6. Statius, Siluae, 3.2.101-3.2.126 (1st cent. CE - 1st cent. CE)

7. Tacitus, Annals, 1.61-1.62 (1st cent. CE - 2nd cent. CE)

1.61.  There came upon the Caesar, therefore, a passionate desire to pay the last tribute to the fallen and their leader, while the whole army present with him were stirred to pity at thought of their kindred, of their friends, ay! and of the chances of battle and of the lot of mankind. Sending Caecina forward to explore the secret forest passes and to throw bridges and causeways over the flooded marshes and treacherous levels, they pursued their march over the dismal tract, hideous to sight and memory. Varus' first camp, with its broad sweep and measured spaces for officers and eagles, advertised the labours of three legions: then a half-ruined wall and shallow ditch showed that there the now broken remt had taken cover. In the plain between were bleaching bones, scattered or in little heaps, as the men had fallen, fleeing or standing fast. Hard by lay splintered spears and limbs of horses, while human skulls were nailed prominently on the tree-trunks. In the neighbouring groves stood the savage altars at which they had slaughtered the tribunes and chief centurions. Survivors of the disaster, who had escaped the battle or their chains, told how here the legates fell, there the eagles were taken, where the first wound was dealt upon Varus, and where he found death by the suicidal stroke of his own unhappy hand. They spoke of the tribunal from which Arminius made his harangue, all the gibbets and torture-pits for the prisoners, and the arrogance with which he insulted the standards and eagles. 1.62.  And so, six years after the fatal field, a Roman army, present on the ground, buried the bones of the three legions; and no man knew whether he consigned to earth the remains of a stranger or a kinsman, but all thought of all as friends and members of one family, and, with anger rising against the enemy, mourned at once and hated. At the erection of the funeral-mound the Caesar laid the first sod, paying a dear tribute to the departed, and associating himself with the grief of those around him. But Tiberius disapproved, possibly because he put an invidious construction on all acts of Germanicus, possibly because he held that the sight of the unburied dead must have given the army less alacrity for battle and more respect for the enemy, while a commander, invested with the augurate and administering the most venerable rites of religion, ought to have avoided all contact with a funeral ceremony.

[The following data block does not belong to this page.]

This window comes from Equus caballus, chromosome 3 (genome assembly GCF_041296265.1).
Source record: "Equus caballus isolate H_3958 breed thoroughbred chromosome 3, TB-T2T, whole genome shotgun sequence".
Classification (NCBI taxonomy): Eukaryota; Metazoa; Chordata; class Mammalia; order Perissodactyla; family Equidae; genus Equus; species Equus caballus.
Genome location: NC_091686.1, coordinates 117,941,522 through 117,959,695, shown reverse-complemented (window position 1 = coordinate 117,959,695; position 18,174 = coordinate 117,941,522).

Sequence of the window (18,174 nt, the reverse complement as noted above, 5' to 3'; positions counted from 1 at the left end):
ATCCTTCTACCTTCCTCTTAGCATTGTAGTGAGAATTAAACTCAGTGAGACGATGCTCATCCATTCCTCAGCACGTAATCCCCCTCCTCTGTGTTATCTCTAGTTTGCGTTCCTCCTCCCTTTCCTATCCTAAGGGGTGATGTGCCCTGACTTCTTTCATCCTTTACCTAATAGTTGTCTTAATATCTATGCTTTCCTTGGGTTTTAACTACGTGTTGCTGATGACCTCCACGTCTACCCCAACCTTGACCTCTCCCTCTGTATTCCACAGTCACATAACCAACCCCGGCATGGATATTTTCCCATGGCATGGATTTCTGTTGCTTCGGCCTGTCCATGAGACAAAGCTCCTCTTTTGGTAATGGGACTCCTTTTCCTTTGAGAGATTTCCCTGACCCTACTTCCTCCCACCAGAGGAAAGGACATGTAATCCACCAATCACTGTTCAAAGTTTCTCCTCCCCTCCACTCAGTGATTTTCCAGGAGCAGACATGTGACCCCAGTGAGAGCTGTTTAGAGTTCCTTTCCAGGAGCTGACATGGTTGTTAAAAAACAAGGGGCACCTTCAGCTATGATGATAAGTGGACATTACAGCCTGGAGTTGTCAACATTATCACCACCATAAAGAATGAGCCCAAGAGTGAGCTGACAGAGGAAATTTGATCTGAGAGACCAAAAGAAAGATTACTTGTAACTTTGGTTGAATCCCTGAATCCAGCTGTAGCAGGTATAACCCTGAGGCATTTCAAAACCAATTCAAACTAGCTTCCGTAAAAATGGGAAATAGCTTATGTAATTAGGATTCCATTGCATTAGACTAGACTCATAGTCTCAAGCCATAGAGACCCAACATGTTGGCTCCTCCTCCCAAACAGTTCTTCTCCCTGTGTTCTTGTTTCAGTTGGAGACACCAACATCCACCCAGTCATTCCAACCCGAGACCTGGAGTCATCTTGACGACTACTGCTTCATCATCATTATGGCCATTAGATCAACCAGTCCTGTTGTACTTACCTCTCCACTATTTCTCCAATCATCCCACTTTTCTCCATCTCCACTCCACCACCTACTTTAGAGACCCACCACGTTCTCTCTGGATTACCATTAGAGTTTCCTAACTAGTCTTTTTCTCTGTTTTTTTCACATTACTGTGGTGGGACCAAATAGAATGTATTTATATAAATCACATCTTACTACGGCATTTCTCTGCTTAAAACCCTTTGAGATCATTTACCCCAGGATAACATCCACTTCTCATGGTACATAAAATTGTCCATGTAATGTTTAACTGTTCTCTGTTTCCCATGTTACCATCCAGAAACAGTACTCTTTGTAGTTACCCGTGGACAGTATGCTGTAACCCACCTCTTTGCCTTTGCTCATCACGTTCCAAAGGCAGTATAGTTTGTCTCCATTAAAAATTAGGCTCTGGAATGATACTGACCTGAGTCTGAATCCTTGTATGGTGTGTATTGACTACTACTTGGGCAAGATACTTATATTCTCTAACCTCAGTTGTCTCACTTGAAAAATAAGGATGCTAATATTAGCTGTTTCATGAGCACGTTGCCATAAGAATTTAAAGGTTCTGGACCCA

8. Vergil, Aeneis, 1.14, 1.242-1.249, 1.602, 2.681-2.704, 2.781, 3.4-3.5, 3.94, 3.158-3.159, 3.163-3.171, 3.182-3.185, 3.245-3.258, 3.286, 3.288, 3.294-3.389, 3.391-3.505, 6.14-6.41, 7.107-7.129, 8.41-8.48